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dc.contributor.authorGreggs, Tom*
dc.date.accessioned2009-12-21T15:44:58Z
dc.date.available2009-12-21T15:44:58Z
dc.date.issued2007-04
dc.identifier.citationInternational Journal of Systematic Theology, 2007, 9(3), pp. 315-327en
dc.identifier.issn1463-1652
dc.identifier.doi10.1111/j.1468-2400.2007.00264.x
dc.identifier.urihttp://hdl.handle.net/10034/88395
dc.descriptionThis is the author's PDF version of an article published in International Journal of Systematic Theology© 2007. The definitive version is available at www3.interscience.wiley.comen
dc.description.abstractThis article explores the issue of Origen's universalism. It identifies the two seemingly self-contradictory strands in the Origen corpus which have led to dual pictures of Origen as either an arch-universalist or an exclusivist. To make sense of this, the hermeneutical key of CommRom. V.1.7 (in which Origen states Paul covers over his universalism to be a 'wise steward of the word') is applied to Origen's own texts. Identifying the different genres in Origen's works, it is clear that different stances on universalism are taken dependent upon the genre of his work. The question is posed as to whether such a move in theology is justifiable and biblical.
dc.description.sponsorshipThis article was submitted to the RAE2008 for the University of Chester - Theology, Divinity and Religious Studies.
dc.language.isoenen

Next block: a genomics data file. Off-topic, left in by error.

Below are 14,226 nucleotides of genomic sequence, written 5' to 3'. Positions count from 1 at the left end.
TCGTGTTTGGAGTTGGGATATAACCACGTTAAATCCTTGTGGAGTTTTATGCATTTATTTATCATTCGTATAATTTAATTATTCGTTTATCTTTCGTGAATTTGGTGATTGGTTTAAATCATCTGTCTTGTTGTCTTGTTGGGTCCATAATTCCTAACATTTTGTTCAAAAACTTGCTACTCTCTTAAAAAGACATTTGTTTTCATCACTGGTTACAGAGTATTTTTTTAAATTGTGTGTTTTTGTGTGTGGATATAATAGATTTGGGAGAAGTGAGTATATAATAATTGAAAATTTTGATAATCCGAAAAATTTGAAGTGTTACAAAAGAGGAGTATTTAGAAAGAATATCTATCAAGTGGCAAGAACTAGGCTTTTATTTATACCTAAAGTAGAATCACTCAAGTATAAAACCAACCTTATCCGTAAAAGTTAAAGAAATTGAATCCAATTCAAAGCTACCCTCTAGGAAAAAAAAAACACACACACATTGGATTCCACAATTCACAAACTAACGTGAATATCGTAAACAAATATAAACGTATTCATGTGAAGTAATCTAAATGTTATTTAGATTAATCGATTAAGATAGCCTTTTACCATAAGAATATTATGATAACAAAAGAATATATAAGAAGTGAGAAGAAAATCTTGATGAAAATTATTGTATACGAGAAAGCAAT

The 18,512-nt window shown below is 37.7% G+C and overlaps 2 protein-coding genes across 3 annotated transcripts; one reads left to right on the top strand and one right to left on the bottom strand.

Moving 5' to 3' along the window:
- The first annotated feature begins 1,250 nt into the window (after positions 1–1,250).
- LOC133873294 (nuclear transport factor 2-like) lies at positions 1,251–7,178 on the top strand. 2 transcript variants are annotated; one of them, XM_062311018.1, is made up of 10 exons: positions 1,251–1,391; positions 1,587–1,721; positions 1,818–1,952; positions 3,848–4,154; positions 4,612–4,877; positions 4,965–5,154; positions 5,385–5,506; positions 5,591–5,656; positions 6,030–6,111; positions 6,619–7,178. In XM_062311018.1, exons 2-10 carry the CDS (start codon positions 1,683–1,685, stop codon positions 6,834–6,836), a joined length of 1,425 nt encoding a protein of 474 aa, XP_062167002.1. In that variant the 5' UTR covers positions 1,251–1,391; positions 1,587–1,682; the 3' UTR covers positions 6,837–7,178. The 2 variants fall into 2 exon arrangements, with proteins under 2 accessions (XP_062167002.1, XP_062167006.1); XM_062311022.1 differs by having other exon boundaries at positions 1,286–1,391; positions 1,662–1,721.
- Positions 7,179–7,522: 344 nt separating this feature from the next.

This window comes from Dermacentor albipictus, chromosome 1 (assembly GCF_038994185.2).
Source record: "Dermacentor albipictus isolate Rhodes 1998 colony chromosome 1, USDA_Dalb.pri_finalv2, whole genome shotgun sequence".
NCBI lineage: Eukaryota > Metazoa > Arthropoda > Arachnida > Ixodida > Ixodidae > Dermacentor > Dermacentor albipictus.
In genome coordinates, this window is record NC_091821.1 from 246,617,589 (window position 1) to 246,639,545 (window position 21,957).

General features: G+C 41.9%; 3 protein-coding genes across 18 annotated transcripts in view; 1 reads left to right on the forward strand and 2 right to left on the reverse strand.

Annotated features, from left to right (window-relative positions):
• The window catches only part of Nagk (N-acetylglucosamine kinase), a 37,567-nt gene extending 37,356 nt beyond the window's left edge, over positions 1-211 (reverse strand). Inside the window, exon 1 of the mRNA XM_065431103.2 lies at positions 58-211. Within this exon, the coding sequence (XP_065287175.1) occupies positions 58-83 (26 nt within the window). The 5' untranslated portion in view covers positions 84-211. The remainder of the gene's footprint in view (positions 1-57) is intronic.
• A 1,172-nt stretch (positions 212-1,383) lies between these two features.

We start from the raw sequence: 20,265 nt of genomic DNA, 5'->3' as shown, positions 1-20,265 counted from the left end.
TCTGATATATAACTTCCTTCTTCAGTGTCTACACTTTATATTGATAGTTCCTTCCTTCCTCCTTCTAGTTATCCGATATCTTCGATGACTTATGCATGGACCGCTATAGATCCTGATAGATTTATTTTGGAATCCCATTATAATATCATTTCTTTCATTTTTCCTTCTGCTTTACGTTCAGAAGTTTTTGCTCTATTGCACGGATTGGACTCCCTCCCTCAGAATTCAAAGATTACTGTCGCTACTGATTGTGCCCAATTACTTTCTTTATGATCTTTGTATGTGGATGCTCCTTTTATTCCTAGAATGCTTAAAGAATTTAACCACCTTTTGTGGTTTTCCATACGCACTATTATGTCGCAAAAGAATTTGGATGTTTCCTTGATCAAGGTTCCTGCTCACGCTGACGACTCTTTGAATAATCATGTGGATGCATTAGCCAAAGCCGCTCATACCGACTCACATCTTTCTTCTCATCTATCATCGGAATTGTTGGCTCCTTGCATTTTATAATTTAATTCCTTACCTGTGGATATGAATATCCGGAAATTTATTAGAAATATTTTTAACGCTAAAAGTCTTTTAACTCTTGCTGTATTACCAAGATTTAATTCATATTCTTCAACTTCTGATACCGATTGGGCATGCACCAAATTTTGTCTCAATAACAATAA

dc.publisherBlackwellen
dc.relation.urlhttp://www.wiley.com/bw/journal.asp?ref=1463-1652en
dc.subjectOrigen of Alexandriaen
dc.subjectuniversalismen
dc.titleExclusivist or universalist? Origen the 'wise steward of the word' (CommRom. V.1.7) and the issue of genreen
dc.typeArticleen
dc.contributor.departmentUniversity of Cambridgeen
dc.identifier.journalInternational Journal of Systematic Theologyen
refterms.dateFOA2018-08-13T21:28:32Z
html.description.abstractThis article explores the issue of Origen's universalism. It identifies the two seemingly self-contradictory strands in the Origen corpus which have led to dual pictures of Origen as either an arch-universalist or an exclusivist. To make sense of this, the hermeneutical key of CommRom. V.1.7 (in which Origen states Paul covers over his universalism to be a 'wise steward of the word') is applied to Origen's own texts. Identifying the different genres in Origen's works, it is clear that different stances on universalism are taken dependent upon the genre of his work. The question is posed as to whether such a move in theology is justifiable and biblical.


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